Bacteria and other microbes fill a mind-boggling number of roles on our planet, everything from turning carbon dioxide into oxygen via photosynthesis to helping animals (including us) digest food. Now imagine we could co-opt these microbes into working for us? It’s not unprecedented—we use yeasts to turn the carbohydrates in our beer into carbon dioxide and alcohol through fermentation. Although the potential of bacteria for human benefit is largely untapped, recent advances in synthetic biology point to a future where microbes could be workhorses for humanity.
Consider global warming: although scientists may agree that it’s a problem, proposed solutions vary wildly. Microbes are a key player in this problem as they absorb and release more carbon dioxide than all of the plants on the planet combined. Could they provide a solution?
Researchers at the University of Georgia recently made headlines for genetically engineering an extremophile bacteria, Pyrococcus furiosus, to digest carbon dioxide. Their research is actually something of a synthetic biology hat trick: it took three major changes to this microbe — which usually favors super-heated environments like volcanic marine mud at around 100 degrees Celsius — to (1) change its diet from carbohydrates to carbon dioxide; (2) survive in cool waters; and (3) produce 3-hydroxypropionic acid, a common chemical in household products. The scientists hope to eventually get the microorganisms to produce fuel, thus reducing atmospheric carbon dioxide while providing more of the energy we need. This remains an unsolved challenge, though, and the step after that — scaling the process up to industrial size — is no trivial matter.
Now, for the first time, scientists have created guidelines, based on experiments with hundreds of commonly used biological components, for their peers to follow in the assembly of novel microorganisms. As New Scientist’s Douglas Heaven puts it: “Libraries of these standardised high-quality parts will let engineers pick components knowing how they will behave.” This solves the problem of predictability that has kept synthetic biologists from doing more than producing one-off custom creations in the lab.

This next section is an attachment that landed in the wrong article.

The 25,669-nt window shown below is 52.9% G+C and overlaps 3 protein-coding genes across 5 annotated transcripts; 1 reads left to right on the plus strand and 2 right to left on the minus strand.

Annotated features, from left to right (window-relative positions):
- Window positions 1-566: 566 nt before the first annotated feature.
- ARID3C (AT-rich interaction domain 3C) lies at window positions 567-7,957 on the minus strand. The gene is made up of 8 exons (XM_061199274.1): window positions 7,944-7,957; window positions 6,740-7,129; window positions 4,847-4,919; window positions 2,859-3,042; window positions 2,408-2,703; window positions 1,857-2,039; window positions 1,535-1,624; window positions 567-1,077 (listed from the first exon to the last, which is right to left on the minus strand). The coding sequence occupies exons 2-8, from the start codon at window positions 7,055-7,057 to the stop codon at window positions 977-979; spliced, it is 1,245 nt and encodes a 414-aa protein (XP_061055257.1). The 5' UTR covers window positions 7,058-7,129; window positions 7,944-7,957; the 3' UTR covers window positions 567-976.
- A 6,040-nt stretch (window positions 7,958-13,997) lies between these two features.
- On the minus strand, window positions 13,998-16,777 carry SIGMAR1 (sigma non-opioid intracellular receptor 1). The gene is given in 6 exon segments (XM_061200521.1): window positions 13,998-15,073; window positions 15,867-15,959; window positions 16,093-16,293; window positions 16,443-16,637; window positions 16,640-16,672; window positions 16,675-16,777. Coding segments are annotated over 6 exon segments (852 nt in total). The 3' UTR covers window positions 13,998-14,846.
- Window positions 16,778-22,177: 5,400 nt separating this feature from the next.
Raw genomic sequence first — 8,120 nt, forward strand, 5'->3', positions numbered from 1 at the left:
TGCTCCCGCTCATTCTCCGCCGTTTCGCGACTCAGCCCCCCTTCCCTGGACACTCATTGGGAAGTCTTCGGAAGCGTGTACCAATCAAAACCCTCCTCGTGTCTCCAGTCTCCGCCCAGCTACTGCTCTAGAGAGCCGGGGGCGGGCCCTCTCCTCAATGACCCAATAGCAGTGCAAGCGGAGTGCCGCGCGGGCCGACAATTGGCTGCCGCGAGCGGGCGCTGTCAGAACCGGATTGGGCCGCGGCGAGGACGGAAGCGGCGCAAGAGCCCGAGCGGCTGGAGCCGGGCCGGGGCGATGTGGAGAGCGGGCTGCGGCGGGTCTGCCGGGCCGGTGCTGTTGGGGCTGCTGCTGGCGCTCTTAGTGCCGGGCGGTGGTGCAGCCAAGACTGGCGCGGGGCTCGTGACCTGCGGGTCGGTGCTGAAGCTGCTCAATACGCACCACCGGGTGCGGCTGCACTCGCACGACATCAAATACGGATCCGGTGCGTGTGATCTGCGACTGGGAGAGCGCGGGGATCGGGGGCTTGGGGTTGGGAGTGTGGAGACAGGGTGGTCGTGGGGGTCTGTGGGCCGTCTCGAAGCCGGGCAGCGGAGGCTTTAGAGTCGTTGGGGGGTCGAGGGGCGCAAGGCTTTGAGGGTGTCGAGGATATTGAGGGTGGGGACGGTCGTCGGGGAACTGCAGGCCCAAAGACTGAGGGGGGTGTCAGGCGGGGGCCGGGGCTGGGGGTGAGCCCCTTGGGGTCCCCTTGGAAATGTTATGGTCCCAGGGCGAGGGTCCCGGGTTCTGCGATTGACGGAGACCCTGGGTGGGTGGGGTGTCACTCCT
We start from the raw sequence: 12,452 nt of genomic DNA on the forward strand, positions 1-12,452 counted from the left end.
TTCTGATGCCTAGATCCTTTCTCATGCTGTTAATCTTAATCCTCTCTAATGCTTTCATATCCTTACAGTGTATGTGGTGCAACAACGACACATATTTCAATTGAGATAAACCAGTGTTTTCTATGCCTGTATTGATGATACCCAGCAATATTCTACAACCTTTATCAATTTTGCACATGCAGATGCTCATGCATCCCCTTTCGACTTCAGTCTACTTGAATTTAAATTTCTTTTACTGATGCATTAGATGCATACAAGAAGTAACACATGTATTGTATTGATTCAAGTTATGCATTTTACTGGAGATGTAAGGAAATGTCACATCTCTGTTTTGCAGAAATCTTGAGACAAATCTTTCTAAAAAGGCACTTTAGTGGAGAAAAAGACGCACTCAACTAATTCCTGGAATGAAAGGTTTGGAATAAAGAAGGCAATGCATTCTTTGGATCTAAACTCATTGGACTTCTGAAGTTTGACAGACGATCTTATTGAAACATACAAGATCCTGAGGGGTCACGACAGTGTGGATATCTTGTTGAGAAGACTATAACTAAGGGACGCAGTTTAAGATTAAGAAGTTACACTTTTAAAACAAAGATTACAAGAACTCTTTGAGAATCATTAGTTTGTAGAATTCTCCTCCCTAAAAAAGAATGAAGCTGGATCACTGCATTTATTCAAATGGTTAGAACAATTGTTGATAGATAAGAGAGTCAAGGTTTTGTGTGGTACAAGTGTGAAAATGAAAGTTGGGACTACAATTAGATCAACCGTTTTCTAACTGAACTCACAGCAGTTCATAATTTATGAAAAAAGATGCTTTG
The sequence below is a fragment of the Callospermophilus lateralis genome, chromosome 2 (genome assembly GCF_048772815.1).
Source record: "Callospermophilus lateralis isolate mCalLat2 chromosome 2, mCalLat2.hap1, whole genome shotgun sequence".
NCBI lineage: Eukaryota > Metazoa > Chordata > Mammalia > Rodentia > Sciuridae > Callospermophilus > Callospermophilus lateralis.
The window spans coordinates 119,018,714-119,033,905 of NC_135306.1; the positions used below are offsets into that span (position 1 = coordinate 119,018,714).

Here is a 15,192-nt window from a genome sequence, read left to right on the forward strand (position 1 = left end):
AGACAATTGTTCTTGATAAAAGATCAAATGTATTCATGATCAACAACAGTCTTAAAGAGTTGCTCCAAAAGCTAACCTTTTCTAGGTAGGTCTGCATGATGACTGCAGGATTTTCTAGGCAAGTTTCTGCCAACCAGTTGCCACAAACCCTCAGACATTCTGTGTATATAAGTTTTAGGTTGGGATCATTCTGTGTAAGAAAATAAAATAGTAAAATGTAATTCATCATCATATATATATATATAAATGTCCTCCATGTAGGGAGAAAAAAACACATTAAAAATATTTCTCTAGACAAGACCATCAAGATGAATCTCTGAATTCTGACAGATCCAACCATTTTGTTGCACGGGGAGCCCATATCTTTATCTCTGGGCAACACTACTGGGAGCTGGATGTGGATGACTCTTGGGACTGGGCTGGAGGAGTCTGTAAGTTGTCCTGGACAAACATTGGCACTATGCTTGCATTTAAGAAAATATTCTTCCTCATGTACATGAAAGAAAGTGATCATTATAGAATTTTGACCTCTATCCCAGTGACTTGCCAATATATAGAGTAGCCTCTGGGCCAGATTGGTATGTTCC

Imagine a biosynthetic hardware store, where researchers can cherry-pick exactly the correct parts to build whatever they’d like. Just as there are a million and a half different types of screws, there are untold numbers of microbes with untold biochemical tricks. The dream of synthetic biology proponents is not simply to break life down into its component parts and rebuild it, but to do so with a level of reliability that makes it a viable tool for tackling everything from disease (via specially engineering viruses that attack only specific bacteria, for instance) to oil spill clean-up.
Heaven captures this nascent bio-industrial revolution:
One thing is for sure: biology is undergoing developments that parallel the industrial revolution, says Richard Kitney at Imperial College London. Only recently, for example, it might have taken 10 bioengineers more than 10 years to build something that produced a single drug. This is akin to the cottage industries of the 18th century in the UK, Kitney says, where master craftsmen like George Hepplewhite would labour to create one-off pieces of furniture.
“But we went from Hepplewhite to Ikea,” he says. “That’s what we’re trying to achieve in synthetic biology.”
- “The comic book that can explain synthetic biology to anyone,” io9
- “Making living matter programmable,” UC Berkeley
- “Jay Keasling: Making a synthetic biology antimalarial drug is only first step,” San Francisco Business Times
Kenrick Vezina is an editor for the Genetic Literacy Project and a freelance science writer, educator, and amateur naturalist based on the Greater Boston Area.